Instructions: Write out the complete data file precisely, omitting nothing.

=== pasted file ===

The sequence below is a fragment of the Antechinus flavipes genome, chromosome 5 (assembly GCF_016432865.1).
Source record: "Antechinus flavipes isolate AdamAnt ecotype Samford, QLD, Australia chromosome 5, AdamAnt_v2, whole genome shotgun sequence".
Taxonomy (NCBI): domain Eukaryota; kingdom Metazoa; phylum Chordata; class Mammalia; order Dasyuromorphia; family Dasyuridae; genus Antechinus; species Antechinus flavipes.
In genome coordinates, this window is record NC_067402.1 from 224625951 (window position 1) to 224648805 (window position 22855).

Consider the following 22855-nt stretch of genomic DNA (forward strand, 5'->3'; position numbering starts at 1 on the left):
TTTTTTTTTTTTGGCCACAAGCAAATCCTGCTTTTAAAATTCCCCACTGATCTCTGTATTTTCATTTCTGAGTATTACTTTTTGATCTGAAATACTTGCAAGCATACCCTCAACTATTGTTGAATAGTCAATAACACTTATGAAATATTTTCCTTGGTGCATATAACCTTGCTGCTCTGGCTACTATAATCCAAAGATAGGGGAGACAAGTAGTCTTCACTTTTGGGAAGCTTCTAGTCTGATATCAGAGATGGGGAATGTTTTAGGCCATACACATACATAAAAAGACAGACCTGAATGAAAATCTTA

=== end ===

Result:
The sequence below is a fragment of the Antechinus flavipes genome, chromosome 5 (assembly GCF_016432865.1).
Source record: "Antechinus flavipes isolate AdamAnt ecotype Samford, QLD, Australia chromosome 5, AdamAnt_v2, whole genome shotgun sequence".
Taxonomy (NCBI): domain Eukaryota; kingdom Metazoa; phylum Chordata; class Mammalia; order Dasyuromorphia; family Dasyuridae; genus Antechinus; species Antechinus flavipes.
In genome coordinates, this window is record NC_067402.1 from 224625951 (window position 1) to 224648805 (window position 22855).

Consider the following 22855-nt stretch of genomic DNA (forward strand, 5'->3'; position numbering starts at 1 on the left):
TTTTTTTTTTTTGGCCACAAGCAAATCCTGCTTTTAAAATTCCCCACTGATCTCTGTATTTTCATTTCTGAGTATTACTTTTTGATCTGAAATACTTGCAAGCATACCCTCAACTATTGTTGAATAGTCAATAACACTTATGAAATATTTTCCTTGGTGCATATAACCTTGCTGCTCTGGCTACTATAATCCAAAGATAGGGGAGACAAGTAGTCTTCACTTTTGGGAAGCTTCTAGTCTGATATCAGAGATGGGGAATGTTTTAGGCCATACACATACATAAAAAGACAGACCTGAATGAAAATCTTA